The problem which arises from this is that this is a source of tremendous scandal, especially so amidst the confusion which already exists amongst both Catholics and non-Catholics alike. What message is this sending to the world? It would surely seem as if everyone knew that the Catholic Church is opposed to many of President Obama’s actions (an understanding ofwhy this is so is a different issue), yet here is a Catholic institution honoring him with a doctorate. This can be easily interpreted (especially for the estimated 50-plus percent of Catholics who voted for Obama), as a stamp of approval on a man who has continuously fought against beliefs which are (and should be) foundational for all Catholics. For whatever reason they have decided to honor him (more than likely because of some falsely perceived “social justice” platform), those responsible have simultaneously honored a man who has supported abortion at all stages of pregnancy (and, in Illinois, even for the killing of those babies who weren’t “successfully” aborted), sent millions of dollars to other countries in order to facilitate abortions in the middle of an economic crisis, intends to allow funding for the destruction of human embryos in order to harvest unstable stem cells which have never cured anything (while shunning adult stem cells which have already cured many), not to mention his apparent inclination to socialism (to which the Church is strongly opposed), and his general attitude of moral relativism (“I personally ‘believe’ this is wrong, but who am I to force my ‘beliefs’ on others?”, which Pope Benedict has repeatedly called “the major evil facing the church.“). This is not a man whom the Church (in any of her institutions) should honor because of his actions, thereby presenting the message that “This man is one whom we should uphold as a model to be followed,” because his actions are (intentionally or not) violent to the beliefs and teachings of Catholicism (especially those which are foundational to the teachings on social justice). I am not advocating that Catholics should write him off as intrinsically evil and condemn him outright, nor that the Church should close the possibility of open dialog with him, but I do not believe that providing an environment whereby his actions could be perceived as “acceptable” is in the realm of right judgment.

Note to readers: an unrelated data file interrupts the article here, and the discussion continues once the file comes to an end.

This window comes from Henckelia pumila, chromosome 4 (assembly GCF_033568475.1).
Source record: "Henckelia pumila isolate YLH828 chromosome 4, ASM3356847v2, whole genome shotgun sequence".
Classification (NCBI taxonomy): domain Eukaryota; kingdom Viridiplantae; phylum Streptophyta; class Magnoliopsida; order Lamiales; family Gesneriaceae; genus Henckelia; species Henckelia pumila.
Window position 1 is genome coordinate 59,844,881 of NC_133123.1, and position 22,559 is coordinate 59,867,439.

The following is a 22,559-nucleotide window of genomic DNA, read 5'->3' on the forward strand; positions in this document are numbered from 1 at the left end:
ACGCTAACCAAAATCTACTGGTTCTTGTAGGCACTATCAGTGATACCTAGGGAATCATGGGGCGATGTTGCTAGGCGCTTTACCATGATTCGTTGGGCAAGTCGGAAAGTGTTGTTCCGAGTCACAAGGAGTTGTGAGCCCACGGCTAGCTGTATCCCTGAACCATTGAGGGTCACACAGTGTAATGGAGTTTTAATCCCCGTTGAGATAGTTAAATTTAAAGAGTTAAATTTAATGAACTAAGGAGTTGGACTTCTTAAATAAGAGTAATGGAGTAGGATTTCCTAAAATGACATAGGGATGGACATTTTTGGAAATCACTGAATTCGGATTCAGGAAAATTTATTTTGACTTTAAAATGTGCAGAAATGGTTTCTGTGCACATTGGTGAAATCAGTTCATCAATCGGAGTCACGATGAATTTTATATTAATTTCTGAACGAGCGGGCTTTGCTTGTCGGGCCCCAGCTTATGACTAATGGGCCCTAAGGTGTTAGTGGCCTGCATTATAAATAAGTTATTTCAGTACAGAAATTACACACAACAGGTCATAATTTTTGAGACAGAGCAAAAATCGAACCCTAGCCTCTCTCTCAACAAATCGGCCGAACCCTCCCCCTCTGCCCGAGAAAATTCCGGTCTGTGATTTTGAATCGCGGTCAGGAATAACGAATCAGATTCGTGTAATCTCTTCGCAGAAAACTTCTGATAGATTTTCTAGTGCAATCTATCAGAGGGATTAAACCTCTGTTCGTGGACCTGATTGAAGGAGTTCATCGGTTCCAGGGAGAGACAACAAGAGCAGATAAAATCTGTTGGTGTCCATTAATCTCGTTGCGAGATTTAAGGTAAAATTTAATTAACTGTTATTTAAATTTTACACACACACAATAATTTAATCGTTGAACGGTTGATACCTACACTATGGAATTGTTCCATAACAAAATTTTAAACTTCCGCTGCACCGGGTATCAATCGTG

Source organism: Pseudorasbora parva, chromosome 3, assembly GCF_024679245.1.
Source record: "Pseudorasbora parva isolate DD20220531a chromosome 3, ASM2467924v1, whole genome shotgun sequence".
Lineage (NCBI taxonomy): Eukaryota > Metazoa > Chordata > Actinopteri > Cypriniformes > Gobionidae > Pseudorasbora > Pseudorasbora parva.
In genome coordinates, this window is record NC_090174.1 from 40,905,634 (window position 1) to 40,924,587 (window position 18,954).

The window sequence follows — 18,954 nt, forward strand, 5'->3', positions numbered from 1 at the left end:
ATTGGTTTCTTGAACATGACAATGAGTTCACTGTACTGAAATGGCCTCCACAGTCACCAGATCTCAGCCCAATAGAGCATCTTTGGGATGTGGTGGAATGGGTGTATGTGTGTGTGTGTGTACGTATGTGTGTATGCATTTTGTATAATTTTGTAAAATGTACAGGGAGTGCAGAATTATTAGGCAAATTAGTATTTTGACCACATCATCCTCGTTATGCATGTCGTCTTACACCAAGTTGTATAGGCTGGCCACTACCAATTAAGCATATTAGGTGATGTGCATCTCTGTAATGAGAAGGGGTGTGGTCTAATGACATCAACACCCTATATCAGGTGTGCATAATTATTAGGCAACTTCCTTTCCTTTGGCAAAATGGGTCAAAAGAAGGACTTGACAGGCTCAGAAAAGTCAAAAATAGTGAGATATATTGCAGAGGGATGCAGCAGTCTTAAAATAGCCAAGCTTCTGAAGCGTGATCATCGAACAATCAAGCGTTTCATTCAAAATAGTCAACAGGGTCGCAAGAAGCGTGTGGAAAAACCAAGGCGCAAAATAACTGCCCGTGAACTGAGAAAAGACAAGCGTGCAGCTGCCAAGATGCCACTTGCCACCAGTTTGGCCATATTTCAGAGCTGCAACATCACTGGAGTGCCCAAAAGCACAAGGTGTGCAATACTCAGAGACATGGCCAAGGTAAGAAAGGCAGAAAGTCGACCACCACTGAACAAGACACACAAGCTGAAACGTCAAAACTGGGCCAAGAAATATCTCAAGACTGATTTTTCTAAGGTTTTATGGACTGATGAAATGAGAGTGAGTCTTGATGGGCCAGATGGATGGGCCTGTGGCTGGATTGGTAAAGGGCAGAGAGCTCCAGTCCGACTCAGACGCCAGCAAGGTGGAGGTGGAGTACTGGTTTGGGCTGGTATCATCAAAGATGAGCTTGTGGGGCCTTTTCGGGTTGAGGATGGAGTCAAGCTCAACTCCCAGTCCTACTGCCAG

In closing, I would like to thank the 350,000-plus people who have petitioned Fr. Jenkins of Notre Dame to rescind his invitation to President Obama, as well as all of those who have protested, and the unfortunate few (including Dr. Alan Keyes) who have been arrested thus far because of their protest. Because of their actions, the murkiness of this event has been clarified some and the public was exposed to the dichotomy which has presented itself in light of the university’s decision.